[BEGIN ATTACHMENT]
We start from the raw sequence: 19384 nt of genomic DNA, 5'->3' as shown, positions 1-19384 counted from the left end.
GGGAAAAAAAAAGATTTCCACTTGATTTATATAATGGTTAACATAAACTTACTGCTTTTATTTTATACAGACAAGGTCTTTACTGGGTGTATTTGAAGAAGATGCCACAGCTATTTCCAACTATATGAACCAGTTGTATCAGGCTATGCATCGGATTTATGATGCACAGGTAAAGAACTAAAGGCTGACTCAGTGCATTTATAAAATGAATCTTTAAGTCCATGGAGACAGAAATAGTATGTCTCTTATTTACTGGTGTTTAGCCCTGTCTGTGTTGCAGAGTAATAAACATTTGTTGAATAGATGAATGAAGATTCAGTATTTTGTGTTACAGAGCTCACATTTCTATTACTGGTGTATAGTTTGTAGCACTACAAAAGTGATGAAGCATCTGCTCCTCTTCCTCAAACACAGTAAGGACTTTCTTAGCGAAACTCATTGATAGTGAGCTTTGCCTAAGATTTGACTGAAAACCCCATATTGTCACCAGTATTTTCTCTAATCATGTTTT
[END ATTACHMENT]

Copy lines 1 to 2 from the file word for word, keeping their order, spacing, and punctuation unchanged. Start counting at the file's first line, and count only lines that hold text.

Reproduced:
We start from the raw sequence: 19384 nt of genomic DNA, 5'->3' as shown, positions 1-19384 counted from the left end.
GGGAAAAAAAAAGATTTCCACTTGATTTATATAATGGTTAACATAAACTTACTGCTTTTATTTTATACAGACAAGGTCTTTACTGGGTGTATTTGAAGAAGATGCCACAGCTATTTCCAACTATATGAACCAGTTGTATCAGGCTATGCATCGGATTTATGATGCACAGGTAAAGAACTAAAGGCTGACTCAGTGCATTTATAAAATGAATCTTTAAGTCCATGGAGACAGAAATAGTATGTCTCTTATTTACTGGTGTTTAGCCCTGTCTGTGTTGCAGAGTAATAAACATTTGTTGAATAGATGAATGAAGATTCAGTATTTTGTGTTACAGAGCTCACATTTCTATTACTGGTGTATAGTTTGTAGCACTACAAAAGTGATGAAGCATCTGCTCCTCTTCCTCAAACACAGTAAGGACTTTCTTAGCGAAACTCATTGATAGTGAGCTTTGCCTAAGATTTGACTGAAAACCCCATATTGTCACCAGTATTTTCTCTAATCATGTTTT